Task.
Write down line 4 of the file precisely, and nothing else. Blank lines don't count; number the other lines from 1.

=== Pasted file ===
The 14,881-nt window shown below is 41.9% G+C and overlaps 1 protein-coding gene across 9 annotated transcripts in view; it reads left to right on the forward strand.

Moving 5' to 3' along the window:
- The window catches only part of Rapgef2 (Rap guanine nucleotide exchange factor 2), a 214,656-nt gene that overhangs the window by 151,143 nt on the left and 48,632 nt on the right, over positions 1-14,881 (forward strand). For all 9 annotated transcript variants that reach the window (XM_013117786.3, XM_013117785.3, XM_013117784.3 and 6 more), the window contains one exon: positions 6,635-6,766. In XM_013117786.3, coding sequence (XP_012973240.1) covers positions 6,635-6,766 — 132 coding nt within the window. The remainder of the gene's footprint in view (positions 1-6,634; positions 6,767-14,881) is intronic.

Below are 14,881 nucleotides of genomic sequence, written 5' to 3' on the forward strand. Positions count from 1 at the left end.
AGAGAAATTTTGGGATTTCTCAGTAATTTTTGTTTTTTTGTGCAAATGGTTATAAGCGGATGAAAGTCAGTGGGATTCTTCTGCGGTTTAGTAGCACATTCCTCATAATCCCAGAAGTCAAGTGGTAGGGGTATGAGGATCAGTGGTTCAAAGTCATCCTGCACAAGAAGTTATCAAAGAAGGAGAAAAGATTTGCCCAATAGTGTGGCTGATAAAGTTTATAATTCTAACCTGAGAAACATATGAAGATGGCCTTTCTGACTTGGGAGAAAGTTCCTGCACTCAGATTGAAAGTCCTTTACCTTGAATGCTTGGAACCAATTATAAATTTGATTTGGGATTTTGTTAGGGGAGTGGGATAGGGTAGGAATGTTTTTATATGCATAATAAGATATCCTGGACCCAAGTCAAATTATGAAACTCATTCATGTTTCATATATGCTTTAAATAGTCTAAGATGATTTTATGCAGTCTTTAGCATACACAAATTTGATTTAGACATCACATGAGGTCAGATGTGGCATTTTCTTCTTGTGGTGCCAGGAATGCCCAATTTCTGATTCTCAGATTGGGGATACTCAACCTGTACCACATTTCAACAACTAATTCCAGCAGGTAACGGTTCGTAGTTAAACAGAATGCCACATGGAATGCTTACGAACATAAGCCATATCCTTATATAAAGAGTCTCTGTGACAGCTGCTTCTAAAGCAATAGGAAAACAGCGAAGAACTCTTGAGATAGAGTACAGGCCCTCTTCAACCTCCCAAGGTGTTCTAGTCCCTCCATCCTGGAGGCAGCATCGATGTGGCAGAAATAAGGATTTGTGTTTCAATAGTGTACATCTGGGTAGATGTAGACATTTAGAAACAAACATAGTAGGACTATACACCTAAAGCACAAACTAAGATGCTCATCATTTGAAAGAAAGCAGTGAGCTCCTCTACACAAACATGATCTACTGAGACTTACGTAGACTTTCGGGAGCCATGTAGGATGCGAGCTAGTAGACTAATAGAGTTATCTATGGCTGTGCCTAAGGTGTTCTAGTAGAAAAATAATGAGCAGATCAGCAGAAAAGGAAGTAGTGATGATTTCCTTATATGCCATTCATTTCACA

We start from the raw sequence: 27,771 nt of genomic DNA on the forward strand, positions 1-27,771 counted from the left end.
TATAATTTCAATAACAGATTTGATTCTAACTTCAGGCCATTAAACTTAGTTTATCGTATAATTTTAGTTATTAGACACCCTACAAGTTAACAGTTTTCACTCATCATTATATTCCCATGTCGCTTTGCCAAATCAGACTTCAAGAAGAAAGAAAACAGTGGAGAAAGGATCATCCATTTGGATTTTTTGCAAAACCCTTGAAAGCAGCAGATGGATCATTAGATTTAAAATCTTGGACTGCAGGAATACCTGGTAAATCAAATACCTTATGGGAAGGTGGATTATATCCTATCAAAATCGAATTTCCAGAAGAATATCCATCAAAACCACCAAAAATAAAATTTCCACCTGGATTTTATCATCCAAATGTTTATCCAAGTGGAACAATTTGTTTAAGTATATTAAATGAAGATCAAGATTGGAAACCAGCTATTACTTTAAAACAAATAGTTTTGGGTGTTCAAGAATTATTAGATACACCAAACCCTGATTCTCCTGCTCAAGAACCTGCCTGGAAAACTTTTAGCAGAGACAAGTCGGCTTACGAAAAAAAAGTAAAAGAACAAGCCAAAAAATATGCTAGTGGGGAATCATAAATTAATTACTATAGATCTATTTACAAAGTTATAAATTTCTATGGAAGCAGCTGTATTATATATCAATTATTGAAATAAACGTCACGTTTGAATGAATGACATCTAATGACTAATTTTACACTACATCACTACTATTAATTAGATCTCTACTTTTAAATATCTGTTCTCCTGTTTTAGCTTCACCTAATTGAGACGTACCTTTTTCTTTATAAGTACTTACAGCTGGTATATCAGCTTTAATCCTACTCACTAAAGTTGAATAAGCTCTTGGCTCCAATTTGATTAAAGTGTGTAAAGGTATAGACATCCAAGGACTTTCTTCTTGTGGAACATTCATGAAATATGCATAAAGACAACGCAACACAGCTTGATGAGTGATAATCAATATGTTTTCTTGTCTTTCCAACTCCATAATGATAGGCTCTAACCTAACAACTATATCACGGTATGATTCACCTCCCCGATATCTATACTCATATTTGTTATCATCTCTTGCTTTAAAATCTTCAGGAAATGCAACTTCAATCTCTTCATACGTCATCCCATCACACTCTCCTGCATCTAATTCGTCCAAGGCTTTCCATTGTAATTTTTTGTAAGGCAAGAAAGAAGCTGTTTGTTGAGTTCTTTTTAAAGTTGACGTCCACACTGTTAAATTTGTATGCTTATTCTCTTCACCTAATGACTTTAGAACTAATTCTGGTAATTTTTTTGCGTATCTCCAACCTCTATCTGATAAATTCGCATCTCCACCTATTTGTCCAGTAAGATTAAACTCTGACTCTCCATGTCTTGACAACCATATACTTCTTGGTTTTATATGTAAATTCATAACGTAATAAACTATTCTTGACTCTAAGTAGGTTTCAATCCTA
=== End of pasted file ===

Below are 14,881 nucleotides of genomic sequence, written 5' to 3' on the forward strand. Positions count from 1 at the left end.